OpenId Connect flow
Like I briefly mentioned, we’re going with the authorization code flow (at least for now). Other alternatives are the implicit flow and the hybrid flow. I’m not going into much detail about this, but you can seem some nice posts about this in here and here.
In any case, I’ll drop here a quick summary of the available flows.
Authorization code flow
The authorization code flow is normally used when we can keep a secret, like it’s our case here, as we can keep a secret in the server. This allows us to keep some credentials that our app (the BFF) can use to authenticate itself before the identity provider, so after the user goes through the login process and the BFF gets the authorization code, we can exchange it for an access token and a refresh token. The access token we use to make the API requests on behalf of the user, the refresh token we use when the access token is expired (or about to), so we can get a new one and continue without requiring the user to login again.
The implicit flow is used when we can’t keep a secret. An example of such a scenario is a purely browser based application, that has no backing server where it can store the secrets. In this case, as the application can’t keep a secret (it would be in the browser for everyone to see) it just doesn’t use one, being the redirect URI the means to verify the application identity. Given this, we only get an access token to make the API requests, but not a refresh token, as it normally has a longer lifetime than an access token, thus having it potentially leaked is a much more serious problem.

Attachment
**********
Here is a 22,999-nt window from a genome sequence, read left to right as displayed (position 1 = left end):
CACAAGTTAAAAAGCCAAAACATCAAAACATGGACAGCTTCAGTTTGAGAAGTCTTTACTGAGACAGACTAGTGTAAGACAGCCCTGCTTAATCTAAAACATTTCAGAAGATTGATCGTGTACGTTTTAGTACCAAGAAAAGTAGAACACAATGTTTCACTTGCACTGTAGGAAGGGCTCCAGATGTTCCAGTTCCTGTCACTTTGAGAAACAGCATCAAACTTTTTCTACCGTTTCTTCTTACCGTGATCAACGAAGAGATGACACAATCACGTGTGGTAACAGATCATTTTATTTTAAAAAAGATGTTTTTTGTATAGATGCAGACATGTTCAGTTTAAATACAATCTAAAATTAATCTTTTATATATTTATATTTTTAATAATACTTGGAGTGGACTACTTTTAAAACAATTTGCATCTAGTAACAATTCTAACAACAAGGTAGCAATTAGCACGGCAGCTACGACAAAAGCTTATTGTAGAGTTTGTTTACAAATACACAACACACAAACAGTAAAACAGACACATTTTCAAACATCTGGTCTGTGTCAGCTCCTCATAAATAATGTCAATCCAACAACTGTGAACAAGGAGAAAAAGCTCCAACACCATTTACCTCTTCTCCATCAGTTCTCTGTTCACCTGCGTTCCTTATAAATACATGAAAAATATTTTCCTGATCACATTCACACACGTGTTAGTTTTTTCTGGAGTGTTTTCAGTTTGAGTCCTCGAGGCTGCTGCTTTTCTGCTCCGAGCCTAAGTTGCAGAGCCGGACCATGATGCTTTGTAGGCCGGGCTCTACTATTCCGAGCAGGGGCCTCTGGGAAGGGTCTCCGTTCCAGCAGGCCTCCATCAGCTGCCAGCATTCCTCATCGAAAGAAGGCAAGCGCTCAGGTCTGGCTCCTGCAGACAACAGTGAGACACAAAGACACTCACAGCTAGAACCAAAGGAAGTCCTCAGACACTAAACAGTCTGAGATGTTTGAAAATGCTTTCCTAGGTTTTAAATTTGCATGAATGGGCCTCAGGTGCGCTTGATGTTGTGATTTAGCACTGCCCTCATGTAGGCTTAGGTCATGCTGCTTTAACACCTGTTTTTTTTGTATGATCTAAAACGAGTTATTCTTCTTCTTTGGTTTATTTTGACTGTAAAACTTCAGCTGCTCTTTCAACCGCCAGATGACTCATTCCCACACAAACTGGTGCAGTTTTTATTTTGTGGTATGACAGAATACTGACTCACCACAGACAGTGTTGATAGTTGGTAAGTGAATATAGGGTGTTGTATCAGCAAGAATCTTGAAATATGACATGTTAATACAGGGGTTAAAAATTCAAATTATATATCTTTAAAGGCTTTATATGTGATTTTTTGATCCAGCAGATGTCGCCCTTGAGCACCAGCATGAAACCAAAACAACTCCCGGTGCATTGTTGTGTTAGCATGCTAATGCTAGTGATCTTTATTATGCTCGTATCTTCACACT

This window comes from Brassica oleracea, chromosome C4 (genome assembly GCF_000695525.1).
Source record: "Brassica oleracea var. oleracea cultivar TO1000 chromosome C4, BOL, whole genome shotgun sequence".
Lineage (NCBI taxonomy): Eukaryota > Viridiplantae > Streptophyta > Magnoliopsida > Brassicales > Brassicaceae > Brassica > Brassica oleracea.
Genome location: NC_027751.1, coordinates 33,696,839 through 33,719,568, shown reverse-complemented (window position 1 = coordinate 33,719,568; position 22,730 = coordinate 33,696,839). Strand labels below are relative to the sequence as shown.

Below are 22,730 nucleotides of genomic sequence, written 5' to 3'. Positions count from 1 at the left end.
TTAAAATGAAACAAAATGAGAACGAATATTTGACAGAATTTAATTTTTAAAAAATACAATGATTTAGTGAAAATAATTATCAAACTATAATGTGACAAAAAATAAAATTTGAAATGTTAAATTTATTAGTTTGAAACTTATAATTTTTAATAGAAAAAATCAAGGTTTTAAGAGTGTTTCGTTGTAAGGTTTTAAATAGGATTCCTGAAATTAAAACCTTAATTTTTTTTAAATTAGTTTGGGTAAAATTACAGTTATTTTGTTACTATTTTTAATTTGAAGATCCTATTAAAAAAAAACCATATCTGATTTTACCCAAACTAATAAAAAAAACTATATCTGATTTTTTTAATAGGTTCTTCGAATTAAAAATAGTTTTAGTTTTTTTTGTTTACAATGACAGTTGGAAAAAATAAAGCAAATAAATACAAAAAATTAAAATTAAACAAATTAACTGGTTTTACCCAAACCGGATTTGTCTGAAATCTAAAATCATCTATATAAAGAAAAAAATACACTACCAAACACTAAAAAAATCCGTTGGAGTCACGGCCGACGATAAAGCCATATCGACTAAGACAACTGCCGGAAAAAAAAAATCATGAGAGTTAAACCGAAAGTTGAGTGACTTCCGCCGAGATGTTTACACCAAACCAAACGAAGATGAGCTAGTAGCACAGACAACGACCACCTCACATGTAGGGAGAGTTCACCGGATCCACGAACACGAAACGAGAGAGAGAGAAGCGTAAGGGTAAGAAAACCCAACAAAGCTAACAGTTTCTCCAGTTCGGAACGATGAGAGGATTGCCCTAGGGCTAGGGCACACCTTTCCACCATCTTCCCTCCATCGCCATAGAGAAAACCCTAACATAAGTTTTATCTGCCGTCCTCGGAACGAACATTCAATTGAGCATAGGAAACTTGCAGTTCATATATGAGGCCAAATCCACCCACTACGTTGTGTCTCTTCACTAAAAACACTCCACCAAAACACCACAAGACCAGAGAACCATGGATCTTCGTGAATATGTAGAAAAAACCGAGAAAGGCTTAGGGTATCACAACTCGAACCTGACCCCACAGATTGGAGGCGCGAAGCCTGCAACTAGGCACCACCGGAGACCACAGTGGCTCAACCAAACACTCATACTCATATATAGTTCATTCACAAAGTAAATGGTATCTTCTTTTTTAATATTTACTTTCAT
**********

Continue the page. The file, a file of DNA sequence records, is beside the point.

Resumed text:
The hybrid flow, has the name implies, his an hybrid of the previous two. It requires the ability to keep a secret, like the authorization code flow (allowing for the usage of refresh tokens) but in addition some tokens are returned when the login process finishes (like the access token), allowing for other requests that need those tokens to be started immediately.
UPDATE: one thing I didn’t mention and is important is there’s also the option of using PKCE (Proof Key for Code Exchange), which allows us to use a code flow in typically less secure clients (mobile and purely browser based applications) and is recommended over the implicit flow.
That’s all for this quick overview of what we need to do to get everything working together. In the next episode, we’ll start by integrating IdentityServer4 into the authentication service.
I didn’t go very deep into the OpenId Connect stuff, as that would need a post of its own (or multiple), and I’m focusing on making this all work with ASP.NET. Regardless, feel free to ask questions about this if something isn’t very clear.
Links in the post:
- OpenId Connect Specs
- IdentityServer docs
- IdentityServer on GitHub
- OpenID Connect Flows
- Which OpenID Connect/OAuth 2.0 Flow is the right One?
- RFC 7636: Proof Key for Code Exchange
The source code for this sub-series of posts is scattered across a bunch of repositories in the “Coding Militia: ASP.NET Core - From 0 to overkill” organization, tagged as
Sharing and feedback always appreciated!
Thanks for stopping by, cyaz!